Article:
Your hands are considered the front-line of your human experience – the tactile connection between you and the rest of the world.
Tactioception, or the sense of touch, also known as somatosensation, is the physiological result of the activation of neural receptors on your skin, tongue and throat when pressure, temperature changes, and pain are applied.
Hand hygiene is very important; image source: huffpost.com
Though we use our hands to pretty much do just about everything, their own health and well being often go unnoticed or misconceptions lead to bad information. Check out these 5 common hand health myths and the truth behind them:
Cracking Your Knuckles is Bad For You
Survey says, wrong! If you have grown up with your mom telling you that cracking your knuckles will give you arthritis, it’s time to do the ‘I told you so’ dance. While still debated as to what exactly causes the popping sound when you crack your knuckles – nitrogen gas in the synovial fluid surrounding your hand joints being released or small tendons snapping over bits of tissue in their path – a 2015 report illustrated with real-time magnetic resonance imaging (MRI) that the cracking sound actually emanated from cavity inception rather than the collapse of a pre-existing gaseous bubble.
That is, as the finger joints separate, there is not enough synovial fluid to rush in to fill the void and a popping sound is heard when a tiny cavity is created, kindof like a sudden vacuuming motion.
While further scientific analysis is needed of additional biomechanics occurring in the hand when you “crack your knuckles,” multiple studies have shown no correlation between cracking knuckles and arthritic affliction.
Both surveys of geriatric patients who cracked their knuckles their whole lives as well as a retrospective case control study in 2011 revealed that a history of knuckle cracking does not dispose you to arthritis later in life.
You Can “Pull a Muscle” in Your Hand
Nope! Surprise, your hand doesn’t have any muscles in it! The physical makeup of the hand includes 27 bones (phalanges) and then connective tissues, tendons and ligaments, that connect bones to others bones and bones to muscles in your arm. The muscles which control hand function are actually all in your arm.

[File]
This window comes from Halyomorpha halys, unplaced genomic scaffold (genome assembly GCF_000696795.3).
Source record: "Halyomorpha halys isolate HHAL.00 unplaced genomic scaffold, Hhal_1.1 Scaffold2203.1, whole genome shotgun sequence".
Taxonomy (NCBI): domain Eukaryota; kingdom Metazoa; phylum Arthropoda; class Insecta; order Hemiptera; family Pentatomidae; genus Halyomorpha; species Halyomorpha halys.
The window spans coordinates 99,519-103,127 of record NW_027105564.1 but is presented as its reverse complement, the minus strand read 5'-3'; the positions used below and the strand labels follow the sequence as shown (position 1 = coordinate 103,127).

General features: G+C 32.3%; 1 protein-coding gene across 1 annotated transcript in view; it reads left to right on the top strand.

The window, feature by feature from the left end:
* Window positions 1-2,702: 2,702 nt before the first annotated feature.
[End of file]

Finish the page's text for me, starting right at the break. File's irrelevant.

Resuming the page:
Hand pain may result from a variety of ailments including deterioration of nerves, joints, and tendons, injury, strain, and inflammation. If you concerned about chronic hand pain, or notice numbness, tingling, or grip weakness, a trip to the doctor for evaluation is always a good idea.
Carpal Tunnel Syndrome Only Happens to the Elderly
False. The ‘carpal tunnel’ is the name for the small corridor in your wrist that passes tendons through from your arm. With repeated stress, trauma, or overuse, the carpal tunnel can become inflamed putting pressure on the median nerve which runs from your forearm through the carpal tunnel and into your hand. This swelling and pressure leads to pain, weakness and numbness in the palm side of your thumb up through your fingers (except for your pinky finger).
Many things can cause carpal tunnel syndrome according to the Mayo Clinic, including a wrist fracture which narrows the actual carpal tunnel itself, chronic illnesses that cause nerve damage (like diabetes), career long work that involves continuous wrist flexion, and fluid retention to name a few. Relief is typically found in helping relieve inflammation and stabilizing the afflicted area, like with a spica brace, to limit motion and swelling.
Washing Hands in Hot Water Kills Bacteria
Think again. “Wash hands with soap and hot water,” has been a schoolhouse mantra for decades. Turns out, if you want to kill bacteria with hot water, it has to be hotter than your skin can even handle – plus hot water can break down protective outer layers of your skin, making them more susceptible to bacteria. The Center for Disease Control actually states in their handwashing recommendations to scrub hands with soap and water (warm or cold) for at least 20 seconds to achieve an effective cleansing that helps prevent you for catching or passing on germs.
Peeling Cuticles Mean a Vitamin Deficiency
This one is a maybe. Dry skin around your cuticles combined with cracking of the skin or even fraying can be annoying and painful. Cuticles are actually composed of dead skin cells but they serve an important function in promoting nail growth and protecting the roots of your nails. Deficiencies in Vitamins C and and E, and essential B-vitamins (including folic acid and biotin) can cause dark, uneven, dry and brittle cuticles which are more susceptible to fungal infection.
Other causes of poor cuticle and nail health, however, might have nothing to do with vitamin intake. Psoriasis, anemia, and lung disease are just a few ailments that have visible side effects in the nail beds and cuticles. Dry skin, or clipping, biting and cutting cuticles can also result in hangnails, infection, and rupture of the cuticle. Protect cuticles by wearing gloves when exposed to extreme temperatures and chemicals, soak and moisturize clean hands, and avoid clipping or cutting cuticles and hangnails – use sterile scissors to snip back any frayed skin that might get caught on something, and let your fingers heal themselves.
Preconceptions about hand health – from cracking knuckles to washing with hot water – have made their way around the rumor mill for decades. A little information goes a long way to maintain strong, healthy hands into old age. High fives for busting hand myths!